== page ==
Maryland parental rights case involving gender identity awaits Supreme Court review

The gender identity policy in Montgomery County, Md., prioritized supporting students, which could mean leaving parents in the dark if their child was transitioning.

Published: January 20, 2024 11:42pm

(The Center Square) -

A parental rights case that began four years ago in Montgomery County, Maryland, now waits at the steps of the U.S. Supreme Court.

The plaintiffs hope their case will be one of the less than 2% of those petitioned to the nation’s highest court that the court takes on.

The case is John and Jane Parents 1 v. Montgomery County Board of Education, in which three parents with children in Montgomery County public schools sued the board because of a 2020-21 gender identity policy that authorized the concealing of information from parents. The policy prioritized supporting students, which could mean leaving parents in the dark if their child was transitioning.

“Matters of gender identity can be complex and may involve familial conflict…. In such cases, staff will support the development of a student-led plan that works toward inclusion of the family, if possible, and recognizing that providing support for a student is critical, even when the family is nonsupportive,” according to the policy.

The plaintiffs lost their case in 2021 when a federal district court ruled against them, calling the policy a matter of curriculum.

The parents appealed the case, and the appellate court refused to rule on the merits, instead ruling 2-1 that the plaintiffs lacked standing because they had not alleged their children were transgender.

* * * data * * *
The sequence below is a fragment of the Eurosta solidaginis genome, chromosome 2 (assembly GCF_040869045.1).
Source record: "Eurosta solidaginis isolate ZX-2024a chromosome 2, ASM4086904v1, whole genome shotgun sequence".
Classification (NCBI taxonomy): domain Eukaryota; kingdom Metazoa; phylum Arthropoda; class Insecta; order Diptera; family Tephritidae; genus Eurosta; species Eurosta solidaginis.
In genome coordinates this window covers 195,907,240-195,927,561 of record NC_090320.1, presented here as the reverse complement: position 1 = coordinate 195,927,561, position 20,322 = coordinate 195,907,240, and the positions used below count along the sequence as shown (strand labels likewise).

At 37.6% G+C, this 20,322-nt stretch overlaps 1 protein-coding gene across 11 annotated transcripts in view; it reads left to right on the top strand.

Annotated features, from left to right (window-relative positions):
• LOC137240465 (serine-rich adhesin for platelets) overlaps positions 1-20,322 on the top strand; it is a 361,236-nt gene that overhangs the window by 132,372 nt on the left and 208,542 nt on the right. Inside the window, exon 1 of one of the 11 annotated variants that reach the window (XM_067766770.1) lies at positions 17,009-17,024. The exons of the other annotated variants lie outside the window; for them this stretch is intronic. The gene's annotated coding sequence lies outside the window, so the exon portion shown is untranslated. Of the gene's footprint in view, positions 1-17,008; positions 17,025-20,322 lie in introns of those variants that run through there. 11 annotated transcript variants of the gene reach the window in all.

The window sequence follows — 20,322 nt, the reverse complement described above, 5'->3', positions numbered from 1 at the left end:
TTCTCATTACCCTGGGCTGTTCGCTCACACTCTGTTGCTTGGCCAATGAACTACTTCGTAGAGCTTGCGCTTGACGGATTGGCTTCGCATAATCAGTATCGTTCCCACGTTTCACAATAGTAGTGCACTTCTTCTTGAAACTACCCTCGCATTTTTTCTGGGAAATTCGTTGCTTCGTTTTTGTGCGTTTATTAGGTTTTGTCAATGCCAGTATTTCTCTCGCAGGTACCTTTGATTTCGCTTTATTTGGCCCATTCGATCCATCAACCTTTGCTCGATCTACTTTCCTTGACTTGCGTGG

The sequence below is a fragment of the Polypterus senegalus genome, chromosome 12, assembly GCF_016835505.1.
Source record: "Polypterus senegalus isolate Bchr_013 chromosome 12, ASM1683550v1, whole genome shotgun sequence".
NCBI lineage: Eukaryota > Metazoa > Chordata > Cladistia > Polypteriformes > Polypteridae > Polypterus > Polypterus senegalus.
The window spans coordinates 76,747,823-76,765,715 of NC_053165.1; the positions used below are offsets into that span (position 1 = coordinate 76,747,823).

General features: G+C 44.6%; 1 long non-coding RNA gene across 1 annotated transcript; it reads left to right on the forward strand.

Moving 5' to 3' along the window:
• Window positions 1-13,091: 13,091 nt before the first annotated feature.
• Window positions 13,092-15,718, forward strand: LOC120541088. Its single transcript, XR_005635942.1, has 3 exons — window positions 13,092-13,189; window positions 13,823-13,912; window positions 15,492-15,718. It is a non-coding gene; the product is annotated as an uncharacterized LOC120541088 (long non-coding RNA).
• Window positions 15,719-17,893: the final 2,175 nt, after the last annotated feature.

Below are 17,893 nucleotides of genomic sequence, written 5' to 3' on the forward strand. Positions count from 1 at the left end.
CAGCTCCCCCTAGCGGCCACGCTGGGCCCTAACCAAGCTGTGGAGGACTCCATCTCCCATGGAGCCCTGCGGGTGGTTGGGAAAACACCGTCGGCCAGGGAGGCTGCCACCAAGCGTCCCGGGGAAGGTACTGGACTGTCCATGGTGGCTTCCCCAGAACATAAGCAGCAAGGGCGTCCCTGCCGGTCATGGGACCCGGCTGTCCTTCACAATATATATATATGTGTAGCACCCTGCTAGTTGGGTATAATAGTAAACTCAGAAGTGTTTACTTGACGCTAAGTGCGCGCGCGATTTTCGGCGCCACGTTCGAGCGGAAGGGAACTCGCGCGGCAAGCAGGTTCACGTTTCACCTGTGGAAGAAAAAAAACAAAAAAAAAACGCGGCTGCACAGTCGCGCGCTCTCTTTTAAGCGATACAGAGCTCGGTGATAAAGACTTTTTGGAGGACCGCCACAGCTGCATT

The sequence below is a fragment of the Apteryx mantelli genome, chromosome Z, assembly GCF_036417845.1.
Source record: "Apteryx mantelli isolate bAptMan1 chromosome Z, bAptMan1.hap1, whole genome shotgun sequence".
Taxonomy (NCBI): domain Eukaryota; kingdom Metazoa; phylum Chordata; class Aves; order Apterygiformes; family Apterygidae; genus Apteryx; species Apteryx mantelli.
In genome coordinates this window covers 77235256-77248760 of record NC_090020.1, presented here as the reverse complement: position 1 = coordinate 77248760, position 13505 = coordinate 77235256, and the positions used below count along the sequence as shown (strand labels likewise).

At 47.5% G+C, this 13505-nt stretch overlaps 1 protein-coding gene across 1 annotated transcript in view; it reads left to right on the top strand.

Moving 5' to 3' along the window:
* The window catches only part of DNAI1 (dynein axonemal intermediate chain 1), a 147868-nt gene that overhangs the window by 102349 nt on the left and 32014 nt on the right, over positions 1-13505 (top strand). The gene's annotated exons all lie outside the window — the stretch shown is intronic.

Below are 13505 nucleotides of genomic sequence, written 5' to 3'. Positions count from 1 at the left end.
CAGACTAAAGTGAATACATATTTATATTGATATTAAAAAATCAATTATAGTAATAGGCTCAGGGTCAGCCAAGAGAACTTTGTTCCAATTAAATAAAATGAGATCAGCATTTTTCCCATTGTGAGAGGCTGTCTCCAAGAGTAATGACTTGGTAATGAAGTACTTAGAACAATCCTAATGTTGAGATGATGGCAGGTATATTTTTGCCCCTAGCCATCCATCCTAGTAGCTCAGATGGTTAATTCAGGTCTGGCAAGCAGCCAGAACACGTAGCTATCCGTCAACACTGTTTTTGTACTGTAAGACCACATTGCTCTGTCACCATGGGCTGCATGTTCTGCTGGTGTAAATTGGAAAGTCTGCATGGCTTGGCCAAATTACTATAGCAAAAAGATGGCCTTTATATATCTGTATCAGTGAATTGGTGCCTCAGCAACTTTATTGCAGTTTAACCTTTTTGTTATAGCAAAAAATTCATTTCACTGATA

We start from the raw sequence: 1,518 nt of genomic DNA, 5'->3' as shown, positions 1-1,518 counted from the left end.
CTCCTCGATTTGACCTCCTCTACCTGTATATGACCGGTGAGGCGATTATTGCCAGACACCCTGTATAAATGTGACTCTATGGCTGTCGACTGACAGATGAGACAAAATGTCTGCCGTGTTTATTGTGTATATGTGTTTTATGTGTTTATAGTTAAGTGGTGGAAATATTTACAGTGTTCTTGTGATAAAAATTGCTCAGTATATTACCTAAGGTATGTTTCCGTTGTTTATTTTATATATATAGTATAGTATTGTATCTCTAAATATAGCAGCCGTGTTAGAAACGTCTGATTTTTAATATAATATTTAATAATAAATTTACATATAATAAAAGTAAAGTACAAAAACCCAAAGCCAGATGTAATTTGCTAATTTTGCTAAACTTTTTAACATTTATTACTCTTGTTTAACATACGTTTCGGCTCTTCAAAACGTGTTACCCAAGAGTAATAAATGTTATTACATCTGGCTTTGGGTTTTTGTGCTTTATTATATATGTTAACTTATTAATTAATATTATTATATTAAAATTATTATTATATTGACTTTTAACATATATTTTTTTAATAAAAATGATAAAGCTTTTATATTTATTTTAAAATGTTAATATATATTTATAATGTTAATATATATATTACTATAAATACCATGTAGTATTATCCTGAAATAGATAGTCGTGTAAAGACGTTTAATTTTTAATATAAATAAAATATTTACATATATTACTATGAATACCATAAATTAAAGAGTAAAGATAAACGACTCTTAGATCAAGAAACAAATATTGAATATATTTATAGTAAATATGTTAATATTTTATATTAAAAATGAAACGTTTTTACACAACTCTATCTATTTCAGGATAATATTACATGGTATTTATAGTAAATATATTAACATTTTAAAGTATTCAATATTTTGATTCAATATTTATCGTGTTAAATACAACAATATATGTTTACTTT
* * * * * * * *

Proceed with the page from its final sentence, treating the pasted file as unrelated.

To have standing in a federal court, the plaintiff must demonstrate either a “current injury, certainly impending injury, or a substantial risk of a future injury,” and without the plaintiffs making that claim, there was only an attenuated possibility of injury, according to the majority opinion — not strong enough for standing.

Emily Rae, senior counsel at the legal nonprofit Liberty Justice Center and co-author of an amicus brief the Center wrote on behalf of the plaintiffs, disagrees with the majority opinion.

“I think the existence of the policy that allows schools the option of keeping secrets from parents, or in some cases going as far as actively lying to parents….. is standing enough,” Rae told The Center Square.

“The inference then is that you have to wait for the harm… To say the parents don’t have standing unless it’s actually happened to them — a child needs to potentially get hurt before a school district can be held responsible for their irresponsible policies.”

Though the majority did not rule on the merits of the case, it referred to the school board’s policy as “shocking,” “perhaps repugnant,” and “staggering from a policy standpoint” in its opinion.

Erica Anderson, a clinical psychologist with more than 40 years of experience in the field — who also identifies as a transgender female — contributed to the Liberty Justice Center’s brief and has been involved in many similar cases nationwide. While Anderson doesn’t oppose gender transition, the psychologist also doesn’t believe it’s the answer in every case.

“I’m trans positive, as they say, gender affirming, but I’m not blind to the idea that this isn’t the right path for everyone,” Anderson told The Center Square.

“Sometimes kids seize upon this as the solution to their problems, and sometimes they’re right but often they’re wrong. To close off any other avenue of help and just decide that it’s all about gender — a 15-year-old probably isn’t in the most objective position to decide that.”

And while Anderson asserts that transition may be the right choice for some, depriving the parents of being involved causes psychological harm of its own.

“It causes problems. They don’t get any better. I’ve been asked to intervene as a psychologist where there’s been a rift in the family because of such policies,” Anderson said.

Montgomery County schools spent nearly half a million on legal expenses through August 2023, up from $75,191 the prior fiscal year.

Though a date has not yet been set, the Supreme Court will likely decide whether it will hear the case in late spring.

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